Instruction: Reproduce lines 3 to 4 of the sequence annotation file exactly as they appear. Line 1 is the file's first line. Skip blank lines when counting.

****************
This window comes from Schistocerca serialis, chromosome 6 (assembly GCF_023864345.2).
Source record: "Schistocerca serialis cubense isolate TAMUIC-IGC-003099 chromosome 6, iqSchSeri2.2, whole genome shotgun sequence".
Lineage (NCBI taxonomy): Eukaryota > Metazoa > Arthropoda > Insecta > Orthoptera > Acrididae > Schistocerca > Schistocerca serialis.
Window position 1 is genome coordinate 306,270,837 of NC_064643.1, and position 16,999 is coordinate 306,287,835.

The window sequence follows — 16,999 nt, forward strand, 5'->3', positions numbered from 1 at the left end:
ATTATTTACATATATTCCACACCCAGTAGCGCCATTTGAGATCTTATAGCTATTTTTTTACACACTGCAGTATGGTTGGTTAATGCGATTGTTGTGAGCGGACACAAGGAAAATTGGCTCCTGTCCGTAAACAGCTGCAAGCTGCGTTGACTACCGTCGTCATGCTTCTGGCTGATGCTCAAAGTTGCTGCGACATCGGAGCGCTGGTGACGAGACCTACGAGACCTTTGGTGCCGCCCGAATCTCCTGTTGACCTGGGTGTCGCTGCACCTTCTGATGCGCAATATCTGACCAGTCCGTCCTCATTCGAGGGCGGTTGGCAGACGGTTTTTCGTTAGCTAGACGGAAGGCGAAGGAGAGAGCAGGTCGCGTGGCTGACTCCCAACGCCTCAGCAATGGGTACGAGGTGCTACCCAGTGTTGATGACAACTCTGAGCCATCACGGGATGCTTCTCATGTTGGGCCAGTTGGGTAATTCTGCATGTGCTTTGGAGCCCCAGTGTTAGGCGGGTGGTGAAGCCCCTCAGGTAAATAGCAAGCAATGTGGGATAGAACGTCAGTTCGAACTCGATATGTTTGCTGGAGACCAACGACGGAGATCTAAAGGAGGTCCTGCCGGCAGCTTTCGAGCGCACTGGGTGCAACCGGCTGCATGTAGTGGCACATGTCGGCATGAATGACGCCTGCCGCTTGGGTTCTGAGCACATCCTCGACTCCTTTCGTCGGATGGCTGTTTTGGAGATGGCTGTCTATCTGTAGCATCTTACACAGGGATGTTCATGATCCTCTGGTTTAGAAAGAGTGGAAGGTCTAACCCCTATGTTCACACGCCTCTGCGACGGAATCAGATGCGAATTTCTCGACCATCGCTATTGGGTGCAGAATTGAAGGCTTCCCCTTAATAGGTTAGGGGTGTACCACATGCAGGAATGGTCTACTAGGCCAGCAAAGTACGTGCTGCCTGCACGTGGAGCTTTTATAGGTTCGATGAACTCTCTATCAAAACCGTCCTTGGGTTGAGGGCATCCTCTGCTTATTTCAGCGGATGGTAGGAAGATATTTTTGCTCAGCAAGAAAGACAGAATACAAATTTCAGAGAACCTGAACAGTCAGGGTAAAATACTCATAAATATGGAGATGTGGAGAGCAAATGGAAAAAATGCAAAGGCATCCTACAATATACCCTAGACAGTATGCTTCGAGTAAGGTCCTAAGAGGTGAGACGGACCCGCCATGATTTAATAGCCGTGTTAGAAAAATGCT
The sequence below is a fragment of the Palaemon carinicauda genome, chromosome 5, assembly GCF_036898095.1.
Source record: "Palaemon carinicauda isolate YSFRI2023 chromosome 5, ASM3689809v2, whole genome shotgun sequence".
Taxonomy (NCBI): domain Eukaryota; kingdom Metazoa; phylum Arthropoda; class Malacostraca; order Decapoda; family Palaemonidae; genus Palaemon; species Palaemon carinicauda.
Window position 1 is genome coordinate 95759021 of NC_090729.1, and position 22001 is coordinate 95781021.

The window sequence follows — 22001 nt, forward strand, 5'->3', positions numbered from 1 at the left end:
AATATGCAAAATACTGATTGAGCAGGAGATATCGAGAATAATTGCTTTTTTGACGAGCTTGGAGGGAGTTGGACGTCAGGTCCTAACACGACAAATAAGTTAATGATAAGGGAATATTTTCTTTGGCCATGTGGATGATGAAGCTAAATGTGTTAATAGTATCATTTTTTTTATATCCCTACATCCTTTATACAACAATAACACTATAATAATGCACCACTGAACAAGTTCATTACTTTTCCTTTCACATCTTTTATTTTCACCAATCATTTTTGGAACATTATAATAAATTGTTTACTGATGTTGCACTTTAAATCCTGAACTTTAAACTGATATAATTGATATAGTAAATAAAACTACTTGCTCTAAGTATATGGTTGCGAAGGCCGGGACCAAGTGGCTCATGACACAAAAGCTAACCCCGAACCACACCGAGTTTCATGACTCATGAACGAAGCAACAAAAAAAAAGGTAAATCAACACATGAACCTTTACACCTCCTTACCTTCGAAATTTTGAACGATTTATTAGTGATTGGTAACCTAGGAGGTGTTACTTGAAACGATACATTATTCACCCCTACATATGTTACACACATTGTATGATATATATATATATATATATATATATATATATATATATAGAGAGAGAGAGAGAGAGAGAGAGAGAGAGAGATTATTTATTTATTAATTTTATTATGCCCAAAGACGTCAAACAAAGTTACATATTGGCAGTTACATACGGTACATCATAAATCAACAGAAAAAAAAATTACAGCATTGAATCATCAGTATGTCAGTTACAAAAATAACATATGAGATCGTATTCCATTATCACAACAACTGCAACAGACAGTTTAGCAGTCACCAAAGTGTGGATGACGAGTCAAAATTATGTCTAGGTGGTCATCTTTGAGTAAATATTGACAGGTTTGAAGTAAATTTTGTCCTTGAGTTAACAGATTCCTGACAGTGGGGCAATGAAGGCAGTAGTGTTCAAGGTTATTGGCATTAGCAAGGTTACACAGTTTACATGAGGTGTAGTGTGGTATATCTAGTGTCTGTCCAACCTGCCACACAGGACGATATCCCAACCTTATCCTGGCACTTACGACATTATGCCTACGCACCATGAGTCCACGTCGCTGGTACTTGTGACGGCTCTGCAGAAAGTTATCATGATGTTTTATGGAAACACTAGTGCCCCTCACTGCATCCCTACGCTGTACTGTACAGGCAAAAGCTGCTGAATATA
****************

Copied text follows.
Lineage (NCBI taxonomy): Eukaryota > Metazoa > Arthropoda > Insecta > Orthoptera > Acrididae > Schistocerca > Schistocerca serialis.
Window position 1 is genome coordinate 306,270,837 of NC_064643.1, and position 16,999 is coordinate 306,287,835.